We live in a materialistic, consumption-oriented society that operates on the two assumptions that more is always better, and happiness is based on the acquisition of possessions. The danger of buying into this philosophy is that it is totally contradictory to the life that we are called to live as Christians. The fact of the matter is that Christians are called in Hebrews 13:5 to “keep your lives free from the love of money and be content with what you have, because God has said, ‘Never will I leave you; never will I forsake you.'” Let’s take a look at a biblical definition of contentment as we strive to counteract the messages of greed that bombard us in our culture today.
Contentment is simply being satisfied with one’s circumstances and resting in the sufficiency of God. The word “contentment” is mentioned seven times in the Bible, and has to do with money six of those times.
Paul wrote, “I have learned to be content in whatever circumstances I am. I know how to get along with humble means, and I also know how to live in prosperity; in any and every circumstance I have learned the secret of being filled and going hungry, both of having abundance and suffering need. I can do all things through Him who strengthens me” (Philippians 4:11-13). Paul “learned” to be content. We are not born content; rather, we learn contentment.
The secret that Paul was referring to was a result of learning to think correctly about money and God. Contentment is learning to see money as God sees it and nothing more. It is also learning to see God for who He is. He is the cornerstone of our contentment. Contentment is really a spiritual issue more than it is a money issue. God is always there and never changes. He is consistent and stable, and you can always trust Him. Once you are free from the love of money and the pursuit of it, contentment will come whether you have a lot or a little.
Although many Scriptures teach about the dangers of material riches, God’s Word does not teach that poverty is God’s alternative. As we strive to understand the “secret” of contentment, God wants us to understand that money is a tool to use in accomplishing His plan through us. If we are to find true contentment, we must establish some basic guidelines.
Accept your role as steward
As a caretaker of God’s resources, we must accept our role as steward. When we recognize that God owns everything and all blessings come from Him, our role as managers, or stewards, becomes evident. If we see ourselves as the person in charge, it is only a matter of time before circumstances change and we lose control. However, if God is the owner and we are simply His stewards, we need only to be concerned with how best to manage His possessions. The result, then, is up to Him.
Establish your standard of living
God has called each Christian to a certain economic level. Our financial position today is exactly where God wants us to be at this moment. We are charged with the responsibility of being faithful according to biblical principles as we live well within the economic parameters established and supplied by Him.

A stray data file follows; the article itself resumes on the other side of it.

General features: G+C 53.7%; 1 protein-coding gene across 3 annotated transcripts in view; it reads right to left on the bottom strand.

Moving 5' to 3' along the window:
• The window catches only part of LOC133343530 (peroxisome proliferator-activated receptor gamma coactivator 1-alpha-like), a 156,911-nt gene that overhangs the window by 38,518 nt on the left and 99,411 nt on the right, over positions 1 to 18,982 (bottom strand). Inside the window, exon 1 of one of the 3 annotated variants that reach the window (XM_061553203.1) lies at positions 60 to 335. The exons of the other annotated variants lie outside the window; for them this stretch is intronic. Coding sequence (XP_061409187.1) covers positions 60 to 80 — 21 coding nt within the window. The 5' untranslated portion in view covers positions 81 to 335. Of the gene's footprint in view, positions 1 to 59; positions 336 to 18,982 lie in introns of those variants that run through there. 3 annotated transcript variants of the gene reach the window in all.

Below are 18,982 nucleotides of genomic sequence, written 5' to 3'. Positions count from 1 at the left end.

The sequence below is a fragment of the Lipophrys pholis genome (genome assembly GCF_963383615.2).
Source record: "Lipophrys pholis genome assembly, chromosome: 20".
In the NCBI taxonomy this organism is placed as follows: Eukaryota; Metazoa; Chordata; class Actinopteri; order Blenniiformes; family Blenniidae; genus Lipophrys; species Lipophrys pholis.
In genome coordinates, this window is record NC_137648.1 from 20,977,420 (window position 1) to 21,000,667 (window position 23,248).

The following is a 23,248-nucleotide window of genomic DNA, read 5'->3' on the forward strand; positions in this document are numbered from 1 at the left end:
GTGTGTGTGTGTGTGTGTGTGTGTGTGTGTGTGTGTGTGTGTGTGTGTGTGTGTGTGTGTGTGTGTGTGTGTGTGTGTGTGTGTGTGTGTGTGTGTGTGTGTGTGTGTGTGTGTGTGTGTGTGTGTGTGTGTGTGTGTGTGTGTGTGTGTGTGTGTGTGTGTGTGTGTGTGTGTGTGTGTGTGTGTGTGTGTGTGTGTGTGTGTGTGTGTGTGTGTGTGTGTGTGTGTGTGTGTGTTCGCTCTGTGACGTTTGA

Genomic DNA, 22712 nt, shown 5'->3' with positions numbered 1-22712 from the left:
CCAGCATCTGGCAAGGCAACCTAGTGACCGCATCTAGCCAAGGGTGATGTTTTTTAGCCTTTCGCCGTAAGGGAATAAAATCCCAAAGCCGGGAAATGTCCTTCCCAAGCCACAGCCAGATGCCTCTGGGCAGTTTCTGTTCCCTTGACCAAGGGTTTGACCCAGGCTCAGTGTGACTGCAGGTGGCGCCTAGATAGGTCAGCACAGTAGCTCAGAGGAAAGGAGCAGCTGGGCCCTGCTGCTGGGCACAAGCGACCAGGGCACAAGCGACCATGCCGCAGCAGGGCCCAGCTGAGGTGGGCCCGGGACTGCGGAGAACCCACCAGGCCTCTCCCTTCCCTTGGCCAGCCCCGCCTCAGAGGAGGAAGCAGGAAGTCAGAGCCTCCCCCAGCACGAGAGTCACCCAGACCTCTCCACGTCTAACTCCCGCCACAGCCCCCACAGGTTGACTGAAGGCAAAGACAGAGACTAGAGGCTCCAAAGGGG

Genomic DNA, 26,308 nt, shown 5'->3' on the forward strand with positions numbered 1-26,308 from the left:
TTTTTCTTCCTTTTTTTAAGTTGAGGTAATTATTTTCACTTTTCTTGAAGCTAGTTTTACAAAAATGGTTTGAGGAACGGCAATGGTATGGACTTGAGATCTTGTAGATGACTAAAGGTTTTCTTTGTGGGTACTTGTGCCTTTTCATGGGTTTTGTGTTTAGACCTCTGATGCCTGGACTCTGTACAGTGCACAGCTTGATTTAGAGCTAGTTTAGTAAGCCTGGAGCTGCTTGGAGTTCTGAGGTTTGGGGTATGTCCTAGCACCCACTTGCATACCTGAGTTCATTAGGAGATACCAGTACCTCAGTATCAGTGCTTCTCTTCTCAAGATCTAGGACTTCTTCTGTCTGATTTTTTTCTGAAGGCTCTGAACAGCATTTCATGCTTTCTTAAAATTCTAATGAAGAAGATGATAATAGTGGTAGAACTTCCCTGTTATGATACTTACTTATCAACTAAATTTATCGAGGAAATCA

Understand that godly living does not always produce financial blessing
We can look to scripture and see countless examples of very righteous, godly men who were extremely wealthy with material things and others who had absolutely no worldly goods. Unfortunately, when we make the mistake of assuming that financial reward is the guaranteed result of godly living, we run the risk of making inaccurate conclusions of our overall spiritual health. Don’t allow yourself to be deceived or even become angry at God if you feel that you have done your part and financial blessing has not followed.
Develop a thankful attitude
It is amazing that we could ever think that God has failed us in America in terms of material living. We are living in the most prosperous nation on the globe, with over 40% of the world’s wealth and only 4% of the world’s population. Until we can truly thank God for what we have, and be willing to accept God’s provision, contentment will never be possible.
Moreover, we should maintain a thankful attitude for that which makes us truly wealthy. We are the beneficiaries of the greatest gift that could ever be given the free gift of eternal life. Paul reminds us in Philippians 3:8 that, “I count all things to be loss in view of the surpassing value of knowing Christ Jesus my Lord, for whom I have suffered the loss of all things, and count them but rubbish so that I may gain Christ.”
Contentment is so far removed from many Christians that it seems they will never be able to find it or be at peace. However, contentment is not something that must be searched for and found. It is an attitude of the heart. Once the attitude has been modified and all has been transferred to God, contentment will be evident.
Rob West is the Training and Communications Director for Kingdom Advisors, a non-profit Life that exists to equip and disciple Christian financial advisors to integrate their faith and profession. Please send questions and comments to [email protected].
The information in this article is for information purposes only and does not constitute advice. You should not rely on any information in this article to make (or refrain from making) any decision or take (or refrain from taking) any action.